Thank you again,
That is fine, Maxine.
I was just trying to see if I could get a few more hints about what is specifically amiss in Angel's enlarged kidney. If there had been protein or white blood cells in her urine, then that could have been a hint of bladder or kidney infection which would be something treatable. And the reason I asked about an ultrasound is just because this would be a non-invasive way (since kitties will often not even need sedation to scan) for the vet to look inside the kidney and appreciate if the dilute urine is a side effect of Angel having been born with cysts in her kidney (which reduces the amount of natural functioning kidney tissue) or if there was something more sinister (like kidney stones, infection, or even kidney cancer).
Now if we assume that since her bloods were normal, we have this slightly enlarged kidney, and we know that her kidneys are not functioning quite as well as they should (since their job is to produce urine and we aren't seeing it properly concentrated), this means we can focus on the kidney and not those other conditions that can influence urine concentration indirectly (like those I mentioned before). In that case, if we were to try to determine which kidney based issue was bothering Angel, I would say that an ultrasound would be a good idea if possible to help you determine which of the above was playing a role and give you a real idea of her prognosis and how to manage this for her (since kidney stones can be removed, infections treated, and the other two managed). And just to note, in cases where we see cysts in kitty kidneys, we do find that they will struggling with kidney signs (starting with the dilute urine) but can be supported and treated to help maintain the best level of kidney function possible for them and kept comfortable for a good period of time.
That said, with funds being an issue, there is no reason why you cannot just treat the problem at hand with supportive care and monitor urine samples periodically to give you an idea on how she is doing and whether her kidney is deteriorating. To do this, we often will start by using diets that are low in protein, sodium, and phosphorus. Examples of these diets are Royal Canin Renal (here), Purina NF (here), and Hill's K/D (here). Now that said, as a kitten, we'd likely not want to restrict her diet as severely as we would with an elderly cat (the most common kitty to have compromised kidney function) since she is still growing. Therefore, I have included those links for you to compare to her current diet and would suggest potentially aiming for a diet that is somewhere in the middle of the two. That way, she will still get adequate nutrition for growth without over doing it with these kidney straining components.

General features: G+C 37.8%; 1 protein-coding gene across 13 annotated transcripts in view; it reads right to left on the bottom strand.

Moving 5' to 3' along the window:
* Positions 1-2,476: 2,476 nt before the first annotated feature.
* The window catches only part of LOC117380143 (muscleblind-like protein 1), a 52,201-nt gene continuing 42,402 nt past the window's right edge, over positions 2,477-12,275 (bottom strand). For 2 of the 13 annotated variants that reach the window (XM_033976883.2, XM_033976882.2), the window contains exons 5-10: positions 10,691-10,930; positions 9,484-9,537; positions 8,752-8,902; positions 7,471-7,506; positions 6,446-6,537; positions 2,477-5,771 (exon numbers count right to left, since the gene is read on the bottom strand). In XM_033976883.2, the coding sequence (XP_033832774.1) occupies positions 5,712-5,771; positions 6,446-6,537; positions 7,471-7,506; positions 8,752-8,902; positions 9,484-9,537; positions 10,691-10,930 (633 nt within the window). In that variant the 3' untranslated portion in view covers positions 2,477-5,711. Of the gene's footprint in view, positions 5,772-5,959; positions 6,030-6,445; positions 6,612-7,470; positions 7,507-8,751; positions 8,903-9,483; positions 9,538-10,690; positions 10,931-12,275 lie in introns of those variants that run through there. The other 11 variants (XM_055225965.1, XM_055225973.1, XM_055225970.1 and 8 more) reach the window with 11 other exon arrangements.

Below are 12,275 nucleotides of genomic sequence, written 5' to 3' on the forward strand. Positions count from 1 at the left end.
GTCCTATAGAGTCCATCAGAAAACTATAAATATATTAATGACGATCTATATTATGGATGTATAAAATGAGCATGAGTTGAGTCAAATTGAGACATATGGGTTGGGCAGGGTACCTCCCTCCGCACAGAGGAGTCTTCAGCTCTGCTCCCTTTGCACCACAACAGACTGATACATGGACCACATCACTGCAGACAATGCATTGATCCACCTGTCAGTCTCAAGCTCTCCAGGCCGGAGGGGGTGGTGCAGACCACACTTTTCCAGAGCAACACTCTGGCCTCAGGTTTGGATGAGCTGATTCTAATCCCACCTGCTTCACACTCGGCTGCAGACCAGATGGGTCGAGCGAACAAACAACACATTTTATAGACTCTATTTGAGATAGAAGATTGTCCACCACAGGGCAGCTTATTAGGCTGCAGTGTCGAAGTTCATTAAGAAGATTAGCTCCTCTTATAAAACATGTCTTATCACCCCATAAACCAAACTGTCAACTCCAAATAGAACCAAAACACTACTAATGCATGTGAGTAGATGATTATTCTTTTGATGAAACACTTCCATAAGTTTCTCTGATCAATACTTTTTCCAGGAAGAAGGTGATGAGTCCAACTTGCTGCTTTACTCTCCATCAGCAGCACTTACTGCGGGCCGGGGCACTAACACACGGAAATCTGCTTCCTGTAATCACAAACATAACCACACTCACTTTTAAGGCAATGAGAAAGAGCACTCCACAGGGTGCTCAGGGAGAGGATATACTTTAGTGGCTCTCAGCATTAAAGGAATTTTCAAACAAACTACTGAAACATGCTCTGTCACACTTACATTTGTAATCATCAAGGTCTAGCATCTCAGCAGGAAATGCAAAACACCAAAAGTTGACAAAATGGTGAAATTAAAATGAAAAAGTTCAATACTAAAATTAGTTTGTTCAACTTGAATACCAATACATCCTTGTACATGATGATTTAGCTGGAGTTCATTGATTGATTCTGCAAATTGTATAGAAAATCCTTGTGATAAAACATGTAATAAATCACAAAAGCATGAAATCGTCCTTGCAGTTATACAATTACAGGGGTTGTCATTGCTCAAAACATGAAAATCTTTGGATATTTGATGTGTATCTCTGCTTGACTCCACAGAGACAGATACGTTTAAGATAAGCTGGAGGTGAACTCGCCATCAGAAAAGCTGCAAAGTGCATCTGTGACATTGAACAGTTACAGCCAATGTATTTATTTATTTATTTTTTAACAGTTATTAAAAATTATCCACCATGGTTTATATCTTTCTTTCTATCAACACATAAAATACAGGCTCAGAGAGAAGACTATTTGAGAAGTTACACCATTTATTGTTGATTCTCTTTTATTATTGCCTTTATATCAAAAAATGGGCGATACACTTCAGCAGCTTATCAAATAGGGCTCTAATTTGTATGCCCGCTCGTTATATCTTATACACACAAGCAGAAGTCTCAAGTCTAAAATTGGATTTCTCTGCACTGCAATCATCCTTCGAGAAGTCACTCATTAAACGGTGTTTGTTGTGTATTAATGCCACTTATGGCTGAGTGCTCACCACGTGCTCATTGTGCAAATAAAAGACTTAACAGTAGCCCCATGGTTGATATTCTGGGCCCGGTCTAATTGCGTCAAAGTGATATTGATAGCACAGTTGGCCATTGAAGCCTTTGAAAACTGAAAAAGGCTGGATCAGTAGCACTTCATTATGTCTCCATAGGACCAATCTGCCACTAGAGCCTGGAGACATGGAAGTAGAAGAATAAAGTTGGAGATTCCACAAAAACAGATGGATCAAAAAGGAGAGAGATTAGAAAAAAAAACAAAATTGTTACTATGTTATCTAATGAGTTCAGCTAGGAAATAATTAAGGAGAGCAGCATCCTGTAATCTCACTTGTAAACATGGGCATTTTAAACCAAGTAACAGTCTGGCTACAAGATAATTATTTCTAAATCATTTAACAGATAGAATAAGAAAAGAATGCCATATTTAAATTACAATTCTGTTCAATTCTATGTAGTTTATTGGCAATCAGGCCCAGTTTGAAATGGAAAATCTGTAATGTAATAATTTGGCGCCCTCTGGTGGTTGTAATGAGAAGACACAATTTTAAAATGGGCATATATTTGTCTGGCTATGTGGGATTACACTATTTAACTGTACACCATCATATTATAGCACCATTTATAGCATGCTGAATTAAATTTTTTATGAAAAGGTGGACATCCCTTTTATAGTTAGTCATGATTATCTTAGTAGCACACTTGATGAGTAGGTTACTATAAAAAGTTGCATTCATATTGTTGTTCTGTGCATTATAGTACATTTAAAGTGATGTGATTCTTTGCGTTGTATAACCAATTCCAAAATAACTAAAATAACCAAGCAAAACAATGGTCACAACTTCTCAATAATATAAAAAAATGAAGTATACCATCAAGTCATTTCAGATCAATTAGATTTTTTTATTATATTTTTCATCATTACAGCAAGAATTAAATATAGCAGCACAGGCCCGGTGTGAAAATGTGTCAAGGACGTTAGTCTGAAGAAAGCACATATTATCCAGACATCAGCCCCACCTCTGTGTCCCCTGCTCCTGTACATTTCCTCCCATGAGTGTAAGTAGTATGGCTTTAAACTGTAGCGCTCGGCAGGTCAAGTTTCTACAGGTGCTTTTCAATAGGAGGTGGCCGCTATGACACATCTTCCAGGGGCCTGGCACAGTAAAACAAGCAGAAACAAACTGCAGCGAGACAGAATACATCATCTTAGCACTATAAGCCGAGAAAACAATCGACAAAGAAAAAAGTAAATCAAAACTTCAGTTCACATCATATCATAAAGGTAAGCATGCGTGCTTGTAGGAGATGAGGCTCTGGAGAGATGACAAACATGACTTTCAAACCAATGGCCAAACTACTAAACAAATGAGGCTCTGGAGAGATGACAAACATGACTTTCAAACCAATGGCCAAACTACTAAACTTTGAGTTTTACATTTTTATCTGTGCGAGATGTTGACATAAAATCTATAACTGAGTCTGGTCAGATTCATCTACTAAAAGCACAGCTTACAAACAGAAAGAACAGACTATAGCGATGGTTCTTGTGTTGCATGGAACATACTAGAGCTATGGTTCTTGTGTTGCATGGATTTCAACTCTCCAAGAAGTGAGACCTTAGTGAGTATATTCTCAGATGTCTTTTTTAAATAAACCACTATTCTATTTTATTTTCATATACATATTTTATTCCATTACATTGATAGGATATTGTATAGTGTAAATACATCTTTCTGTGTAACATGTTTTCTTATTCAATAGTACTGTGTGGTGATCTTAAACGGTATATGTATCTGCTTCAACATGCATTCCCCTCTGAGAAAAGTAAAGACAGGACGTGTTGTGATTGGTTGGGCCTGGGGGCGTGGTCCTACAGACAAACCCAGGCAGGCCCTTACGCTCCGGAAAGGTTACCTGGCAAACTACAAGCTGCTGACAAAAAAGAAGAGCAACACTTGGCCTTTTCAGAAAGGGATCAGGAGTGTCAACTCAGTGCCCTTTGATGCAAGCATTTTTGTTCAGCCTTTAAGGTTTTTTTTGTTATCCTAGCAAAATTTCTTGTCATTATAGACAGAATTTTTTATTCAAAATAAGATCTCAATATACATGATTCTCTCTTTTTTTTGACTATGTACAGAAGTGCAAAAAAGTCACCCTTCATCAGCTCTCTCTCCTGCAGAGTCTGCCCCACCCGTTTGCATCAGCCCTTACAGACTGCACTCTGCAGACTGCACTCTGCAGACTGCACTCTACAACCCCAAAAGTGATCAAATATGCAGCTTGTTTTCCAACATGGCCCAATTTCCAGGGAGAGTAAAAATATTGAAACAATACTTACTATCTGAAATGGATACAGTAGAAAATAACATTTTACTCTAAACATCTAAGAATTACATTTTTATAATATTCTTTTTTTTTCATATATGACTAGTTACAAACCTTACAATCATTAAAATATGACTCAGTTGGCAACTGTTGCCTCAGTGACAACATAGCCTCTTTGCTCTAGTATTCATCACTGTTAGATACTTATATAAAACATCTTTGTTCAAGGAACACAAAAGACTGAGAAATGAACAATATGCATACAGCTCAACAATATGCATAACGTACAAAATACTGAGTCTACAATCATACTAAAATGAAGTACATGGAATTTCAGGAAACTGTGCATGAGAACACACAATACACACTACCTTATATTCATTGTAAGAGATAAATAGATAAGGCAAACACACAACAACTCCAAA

Further to this, many vets won't start using any treatments in this early stage of kidney compromise. Still you may want to speak to them about what stage they'd consider starting treating her and her options. For example, we often use medications like ACE inhibitors (ie Fortekor) or treatment like the newly marketed Semintra to support kidney function.
Finally, since you noted financial concerns (which are understandable and we do have to be realistic and consider that Angel is likely to have an ongoing issue with this through her life), I did just want to mention that if you are on a pension then you would be eligible for aid via the RSPCA. They do have some hospitals based through the UK (ie London, Birmingham, Salford) that they will see animals directly at a subsidized cost. Still even if you are too far from an RSPCA hospital, then some branches(LINK) will still help subsidize the if you require them so that may be an option.
Furthermore, while it does depend on your tax credit status (whether you get housing or council tax benefits), you may be eligible for the PDSA. To find the PDSA nearest to you and check your eligibility, you can check HERE. If there is one near by, then care would only cost what you could afford to give. And just to note, in case you aren’t in the catchment area for PDSA, they will still help eligible folks with their Pet Aid Scheme (where they will put some money towards her care)
Finally, just in case you are local to London or Grimsby and in their catchment area, the Blue Cross (HERE) may be an option. Or for Londoners,the Celia Hammond Trust (HERE) also provides low cost veterinary care to animals via their two clinics.
Overall, urine dilution is a subtle and early hint that her kidneys are not quite functioning as they should. It would be ideal to have an ultrasound to tell you "why" she is struggling and how severe that may be as this will give an the best idea of her long term prognosis and what we may see develop with time. Still, even if that is not an option, the mainstay will be supporting her kidneys by reducing those dietary components that can strain them, monitor the kidney's function over time (with urine samples), and considering supportive medications when the kidneys do start to require more help. As I noted before, infection sounds to be less likely here (though we don't know whether stones, cysts, or tumors could be present) so most of our concerns will require management through her life instead of cure. That said, many cats live comfortable significant lives with reduced kidney function, so even with this terrible discovery for Angel, please remember that even if we don't have a cure we need to look at Angel to appreciate if she is truly suffering with this condition.
I hope this information is helpful.
If you need any additional information, do not hesitate to ask!
All the best,
Ps- Sorry for the wee delay in reply, as you can see I had quite a bit to say about wee Angel.
If you have any other questions, please ask me – I’ll be happy to respond. Please remember to rate my service once you have all the information you need. Thank you and hope to see you again soon! : )